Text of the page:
■ AS THE son of a Mossad agent, Channel 1’s Oren Nahari tweeted on Friday that it irks him to hear Pollard referred to as an Israeli spy. Nahari, who is head of the channel’s foreign news desk, made the point that Eli Cohen and people like him were Israeli spies, but that Pollard, at the time that he was passing on classified information, was an American working for the Israelis. It’s more than a matter of semantics. It’s a matter of historical accuracy.
■ ON THE subject of accuracy, in last Friday’s Grapevine, Noel Coward was credited with the being the author of The Last Time I saw Paris, but readers Mark Levinson and Moshe Berlin say that it was Jerome Kern and Oscar Hammerstein.
■ WHILE GRADUATES of several North American universities have set up alumni clubs in Israel, it is not as common for foreign students graduating from Israeli universities to set up alumni clubs in their respective hometowns – certainly not when such students come from China – at least not until now.
Tel Aviv University is not the only institute of higher learning in Israel that has an intake of Chinese students, but it may well be the only one with an alumni club in China. All in all, TAU has hosted some one thousand Chinese students, most of them from Nanjing, one of China’s largest cities.
In 2012 TAU devised a special 10-day training program for CEOs of government offices and major business enterprises, based on innovation, entrepreneurship and commercial knowledge. Students who participated in the course included academics and leading members of Nanjing’s business community. They are so appreciative of what they learned at TAU and of friendships that they made among themselves that they decided to form an alumni club, which is headed by real estate developer and art collector Yan Lugen and Prof. Joseph Klafter, the president of TAU.
The course has been expanded to include students from other parts of China, including Beijing, Shanghai, Hangzhou and Chengdu. The club will constantly update its members about the latest developments in the world of entrepreneurship, technology and business in Israel and will enable joint research and use of TAU facilities, especially for start-up experiments.
■ JEWELRY DESIGNER Nurith Jaglom usually shows her new collections against the backdrop of her beautiful home in north Tel Aviv, but for the unveiling of her new winter collection last week, she opted to go to Beit Hamidot in Lilienblum Street, south Tel Aviv bordering Neveh Tzedek.
Beit Hamidot, one of the few remaining old buildings in Lilienblum Street, has now become the in place for arts and crafts exhibitions and numerous other events. A high-ceilinged walk-up in a state of disrepair but with large rooms, it carries an appealing air of nostalgia. Several of Jaglom’s regular clientele had never been there before, and found it fascinating to explore the area in the immediate vicinity, especially in nearby Herzl Street, which intersects with Lilienblum and still has one-, two- and three-story buildings dwarfed by huge nearby high-rise structures.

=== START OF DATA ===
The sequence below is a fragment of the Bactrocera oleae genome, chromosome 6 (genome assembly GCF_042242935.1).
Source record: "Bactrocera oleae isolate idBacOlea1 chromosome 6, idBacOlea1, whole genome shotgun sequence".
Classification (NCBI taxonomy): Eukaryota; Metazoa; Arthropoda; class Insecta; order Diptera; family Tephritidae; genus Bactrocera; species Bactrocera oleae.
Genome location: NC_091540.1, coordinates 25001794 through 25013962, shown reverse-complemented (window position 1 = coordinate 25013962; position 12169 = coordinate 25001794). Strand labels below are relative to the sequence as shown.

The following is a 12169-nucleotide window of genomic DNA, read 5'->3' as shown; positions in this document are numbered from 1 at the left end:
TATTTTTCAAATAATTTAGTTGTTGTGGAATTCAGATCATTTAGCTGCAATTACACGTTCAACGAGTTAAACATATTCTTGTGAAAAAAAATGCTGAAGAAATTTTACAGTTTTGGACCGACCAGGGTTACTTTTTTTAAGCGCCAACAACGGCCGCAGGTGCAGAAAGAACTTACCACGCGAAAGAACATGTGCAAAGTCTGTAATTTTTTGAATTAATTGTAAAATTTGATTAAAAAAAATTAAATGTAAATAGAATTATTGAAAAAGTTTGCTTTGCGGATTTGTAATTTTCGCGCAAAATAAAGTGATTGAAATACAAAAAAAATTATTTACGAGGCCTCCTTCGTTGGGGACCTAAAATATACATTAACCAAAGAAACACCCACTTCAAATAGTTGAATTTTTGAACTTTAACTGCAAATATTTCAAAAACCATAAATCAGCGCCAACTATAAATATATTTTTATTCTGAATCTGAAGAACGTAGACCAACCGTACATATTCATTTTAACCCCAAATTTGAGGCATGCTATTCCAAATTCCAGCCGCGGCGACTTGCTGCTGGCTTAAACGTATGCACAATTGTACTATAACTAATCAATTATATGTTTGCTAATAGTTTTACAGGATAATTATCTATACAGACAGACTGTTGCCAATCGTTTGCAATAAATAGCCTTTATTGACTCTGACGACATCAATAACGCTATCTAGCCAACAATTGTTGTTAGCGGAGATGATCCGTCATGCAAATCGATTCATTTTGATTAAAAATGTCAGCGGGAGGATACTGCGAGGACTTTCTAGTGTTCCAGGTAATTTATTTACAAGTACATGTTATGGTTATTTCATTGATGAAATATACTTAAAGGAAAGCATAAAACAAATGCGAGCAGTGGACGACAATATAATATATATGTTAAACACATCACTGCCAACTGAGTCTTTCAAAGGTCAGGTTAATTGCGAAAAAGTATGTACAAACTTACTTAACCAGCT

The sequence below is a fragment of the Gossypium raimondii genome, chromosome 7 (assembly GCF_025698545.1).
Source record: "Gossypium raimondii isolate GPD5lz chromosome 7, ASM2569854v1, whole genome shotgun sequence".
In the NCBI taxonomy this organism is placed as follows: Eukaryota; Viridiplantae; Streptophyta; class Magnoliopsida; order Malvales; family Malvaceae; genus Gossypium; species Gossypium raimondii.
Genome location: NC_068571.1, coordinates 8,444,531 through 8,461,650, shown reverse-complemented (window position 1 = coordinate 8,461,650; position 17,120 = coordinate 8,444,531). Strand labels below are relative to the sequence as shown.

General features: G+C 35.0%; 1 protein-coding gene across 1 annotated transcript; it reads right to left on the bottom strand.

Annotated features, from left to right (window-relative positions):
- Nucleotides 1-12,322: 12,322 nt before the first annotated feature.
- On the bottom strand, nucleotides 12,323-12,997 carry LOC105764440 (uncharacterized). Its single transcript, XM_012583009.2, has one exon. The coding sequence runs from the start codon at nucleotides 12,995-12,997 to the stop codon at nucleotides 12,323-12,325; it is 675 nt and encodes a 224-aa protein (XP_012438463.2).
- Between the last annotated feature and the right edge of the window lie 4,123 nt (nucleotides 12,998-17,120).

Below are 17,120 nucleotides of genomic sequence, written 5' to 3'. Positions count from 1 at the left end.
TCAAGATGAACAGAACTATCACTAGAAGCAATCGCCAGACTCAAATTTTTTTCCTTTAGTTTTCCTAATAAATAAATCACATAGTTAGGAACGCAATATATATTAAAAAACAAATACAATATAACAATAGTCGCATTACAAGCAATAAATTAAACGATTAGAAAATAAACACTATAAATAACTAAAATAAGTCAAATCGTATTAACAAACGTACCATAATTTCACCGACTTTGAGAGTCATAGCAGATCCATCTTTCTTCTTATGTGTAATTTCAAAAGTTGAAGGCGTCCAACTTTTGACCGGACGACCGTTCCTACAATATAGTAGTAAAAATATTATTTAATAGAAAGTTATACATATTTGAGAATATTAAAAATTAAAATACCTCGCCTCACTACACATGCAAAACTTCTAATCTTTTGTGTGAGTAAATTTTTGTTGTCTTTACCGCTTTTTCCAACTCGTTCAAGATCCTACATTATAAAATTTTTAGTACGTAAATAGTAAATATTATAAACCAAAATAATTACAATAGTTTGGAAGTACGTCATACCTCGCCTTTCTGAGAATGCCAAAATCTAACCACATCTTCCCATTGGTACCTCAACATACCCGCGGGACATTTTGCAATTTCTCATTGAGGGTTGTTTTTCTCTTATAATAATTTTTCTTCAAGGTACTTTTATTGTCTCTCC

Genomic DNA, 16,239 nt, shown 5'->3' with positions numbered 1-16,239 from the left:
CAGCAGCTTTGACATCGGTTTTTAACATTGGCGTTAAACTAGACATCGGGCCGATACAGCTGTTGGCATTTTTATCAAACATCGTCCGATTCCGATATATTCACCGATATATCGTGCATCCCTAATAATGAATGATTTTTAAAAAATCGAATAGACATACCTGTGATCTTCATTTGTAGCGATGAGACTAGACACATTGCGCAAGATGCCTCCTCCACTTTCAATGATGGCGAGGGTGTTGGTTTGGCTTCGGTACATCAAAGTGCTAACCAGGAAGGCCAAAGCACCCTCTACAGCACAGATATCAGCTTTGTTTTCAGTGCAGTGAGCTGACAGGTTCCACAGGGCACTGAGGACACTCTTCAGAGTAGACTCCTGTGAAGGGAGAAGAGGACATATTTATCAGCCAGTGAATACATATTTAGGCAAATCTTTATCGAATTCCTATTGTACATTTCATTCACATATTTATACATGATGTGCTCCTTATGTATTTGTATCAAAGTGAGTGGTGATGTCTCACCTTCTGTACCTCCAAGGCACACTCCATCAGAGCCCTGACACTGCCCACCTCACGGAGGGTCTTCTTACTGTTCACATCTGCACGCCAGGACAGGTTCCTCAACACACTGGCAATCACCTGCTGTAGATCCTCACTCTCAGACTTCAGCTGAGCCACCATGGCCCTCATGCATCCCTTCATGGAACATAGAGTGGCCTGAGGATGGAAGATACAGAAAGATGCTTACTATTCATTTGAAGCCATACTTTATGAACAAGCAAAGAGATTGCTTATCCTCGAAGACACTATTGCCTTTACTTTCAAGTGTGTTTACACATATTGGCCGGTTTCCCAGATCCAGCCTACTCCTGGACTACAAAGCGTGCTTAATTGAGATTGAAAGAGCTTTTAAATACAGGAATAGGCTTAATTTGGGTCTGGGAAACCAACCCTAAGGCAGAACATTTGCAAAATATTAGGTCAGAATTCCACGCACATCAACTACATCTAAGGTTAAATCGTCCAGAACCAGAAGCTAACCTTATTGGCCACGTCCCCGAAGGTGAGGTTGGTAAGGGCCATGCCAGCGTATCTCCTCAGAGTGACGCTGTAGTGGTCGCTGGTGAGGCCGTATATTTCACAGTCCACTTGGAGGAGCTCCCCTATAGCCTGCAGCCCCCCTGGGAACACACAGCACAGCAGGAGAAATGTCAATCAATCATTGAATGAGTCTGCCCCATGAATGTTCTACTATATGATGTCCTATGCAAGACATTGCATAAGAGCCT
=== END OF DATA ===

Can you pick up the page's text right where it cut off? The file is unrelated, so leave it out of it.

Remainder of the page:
Jaglom caters for all tastes. Her creations run the gamut from the delicate to the dramatic, from perfect symmetry to asymmetry, from single centerpiece pendants to large clusters of beads and gold leaf, from monochromes to multicolored eye catching-items. Almost every piece is unique, the product of Jaglom’s fertile imagination. She is not afraid to marry contrasting elements to each other and succeeds in getting them to harmonize.
Just a few meters from Beit Hamidot, near the corner of Herzl Street, stands the HerzLilienblum Museum of Banking and Tel Aviv Nostalgia, which was built by Olga and Yitzhak Frank in 1909, the year of the founding of Tel Aviv. Originally a single-story building, it was purchased three years later by Haim Shiff, who in 1924 expanded it into a three-story structure.
Over the years the building served as a hotel, a bank, a law office and a production plant for various manufacturers. The building was eventually acquired by Bank Discount, and in 2006 underwent extensive repairs and restoration in accordance with the original architectural plans. In 2009, in tandem with the centenary celebrations of Tel Aviv, it was turned into a museum.
In the days when foreign currency was very limited in Israel, Lilienblum Street was the haunt of money changers, and anyone who was prepared to pay black market prices for precious American dollars could buy them from the money changers who frequented Lilienblum corners and doorways.
■ WHAT HAPPENS when a top-flight hairstylist meets a couple who have developed a line of extraordinary hair products? They go into business together in a five-star-plus hotel and create a custom- designed beauty salon.
That’s what happened when Israeli-born Maurice Dadoun, who had made a name for himself in Paris, New York and Beverly Hills, decided that he wanted to return to Israel, which he left as a child, and to live in Jerusalem. He teamed up with Saphira and Aviad Greenberg, who had developed an exciting line of hair-care products based on Dead Sea minerals.
Saphira Tessler-Greenberg, aware of the numerous effective skin-care products from the Dead Sea, was convinced that hair could also benefit from the Dead Sea’s bounty, and her conviction was such that she and her husband launched a business which very quickly became an international success.